61. I wish to thank you Mr. President, for giving us this chance to state the views of our Government. The delegation of the Ivory Coast will take a decision on draft resolutions A/L.768/Rev.l and Add.l and A/L.770 and Add.l in the light of the following considerations.

62. First, the existence of the State of Israel is an irreversible fact and the creation of an Arab Palestinian State, with its own national identity, is imperative.

63. Secondly, the inalienable rights of the Palestinian people, which we reaffirm, must be exercised and implemented in an Arab Palestinian State and we support the formation of that State out of the territories occupied by Israel since 1967 and of those now held by other States in the area.

64. Thirdly, the question of Palestine is the very core of the crisis of the Middle East. Therefore, the participation of the Palestinian people through its representatives, the PLO, and its commitment to the process of negotiation and the patient efforts to seek a just and lasting peace are a necessity.

65. Fourthly, any solution to this problem must be sought through peaceful means, through negotiations, or direct or indirect dialogue.

66. Fifthly, the return of the Palestinians to their homes and property in Israel would be unrealistic if it did not take into account the prerogative of any sovereign State to regulate immigration into its territory.

67. Sixthly, any reference to certain relevant provisions of the Charter, and particularly to the prerogatives of the Security Council, that might imply a return to measures with the unavowed intention of suspending or expelling one of the parties that is already a Member of the United Nations, or that might imply the application of Chapter VII of the Charter, is in our view difficult to accept.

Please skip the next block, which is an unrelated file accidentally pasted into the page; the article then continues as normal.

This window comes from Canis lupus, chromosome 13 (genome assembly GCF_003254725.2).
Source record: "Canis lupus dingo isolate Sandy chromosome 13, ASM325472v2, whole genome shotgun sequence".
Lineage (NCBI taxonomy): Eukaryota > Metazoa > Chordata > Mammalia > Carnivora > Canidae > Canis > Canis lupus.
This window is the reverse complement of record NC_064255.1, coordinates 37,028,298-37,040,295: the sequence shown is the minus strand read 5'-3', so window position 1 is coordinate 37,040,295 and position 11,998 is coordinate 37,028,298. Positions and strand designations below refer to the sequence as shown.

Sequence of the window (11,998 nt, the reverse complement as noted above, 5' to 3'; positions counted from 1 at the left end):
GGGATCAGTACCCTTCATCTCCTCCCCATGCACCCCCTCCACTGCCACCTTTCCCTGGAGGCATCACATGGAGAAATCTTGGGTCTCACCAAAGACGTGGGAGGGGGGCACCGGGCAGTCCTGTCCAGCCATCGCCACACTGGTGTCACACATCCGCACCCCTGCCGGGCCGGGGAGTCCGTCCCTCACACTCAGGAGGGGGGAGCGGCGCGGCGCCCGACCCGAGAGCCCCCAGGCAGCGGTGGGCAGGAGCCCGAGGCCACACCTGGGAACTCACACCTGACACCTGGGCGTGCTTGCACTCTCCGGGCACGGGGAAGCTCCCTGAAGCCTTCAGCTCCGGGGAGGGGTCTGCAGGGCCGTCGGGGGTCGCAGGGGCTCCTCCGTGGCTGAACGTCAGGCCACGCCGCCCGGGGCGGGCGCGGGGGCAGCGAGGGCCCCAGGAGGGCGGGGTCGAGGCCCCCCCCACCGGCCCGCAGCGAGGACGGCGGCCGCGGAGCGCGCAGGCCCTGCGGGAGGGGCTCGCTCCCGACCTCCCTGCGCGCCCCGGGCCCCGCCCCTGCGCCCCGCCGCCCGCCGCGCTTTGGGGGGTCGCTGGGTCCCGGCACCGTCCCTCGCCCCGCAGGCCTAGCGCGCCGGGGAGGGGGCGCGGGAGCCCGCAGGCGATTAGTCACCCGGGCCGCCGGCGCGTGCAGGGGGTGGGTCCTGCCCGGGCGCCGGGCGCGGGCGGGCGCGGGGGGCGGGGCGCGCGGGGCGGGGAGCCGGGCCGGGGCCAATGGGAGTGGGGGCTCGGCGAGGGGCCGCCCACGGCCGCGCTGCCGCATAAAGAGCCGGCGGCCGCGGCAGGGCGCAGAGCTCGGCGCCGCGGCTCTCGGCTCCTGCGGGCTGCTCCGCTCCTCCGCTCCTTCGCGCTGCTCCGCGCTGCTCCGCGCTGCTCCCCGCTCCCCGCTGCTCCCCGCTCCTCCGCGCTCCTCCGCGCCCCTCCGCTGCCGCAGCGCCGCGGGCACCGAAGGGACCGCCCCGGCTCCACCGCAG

68. Finally, the creation of any committee whose essential purpose would be, on the one hand, to help Palestinian Muslims and Christians to realize their national rights and to create an Arab Palestinian State that would coexist with Israel and, on the other hand, to assist the international community to understand the need for this, would meet with no fundamental objections on our part, if that is the true objective of those who have sponsored draft resolution A/L.770 and Add.l.

69. As a result of these considerations, the delegation of the Ivory Coast will vote in favour of draft resolution A/L.768/Rev.l and Add.l and will abstain on draft resolution A/L.770 and Add.l.

70. Mr. RAE (Canada): The carefully phrased draft resolution before us in document A/L.768/Rev.l and Add.l, contains elements with which Canada agrees. It also presents aspects we cannot accept.

71. We agree with the general proposition that the Palestinian people are entitled to be heard, and thus to participate, in the negotiations on the Middle East. It is evident that they have a direct interest in such negotiations, a fact fully recognized by the Canadian Government. In consequence, we can support the reference to resolution 3236 (XXIX) in so far as the right of participation is concerned. In spite of reservations which we have previously expressed about the specific organization mentioned as the sole spokesman for the Palestinian Arabs, the Secretary of State for External Affairs of Canada, at the twenty-ninth session of the General Assembly, expressed the Canadian view that the Palestinian Arabs had a right to take part in all negotiations involving their destiny.5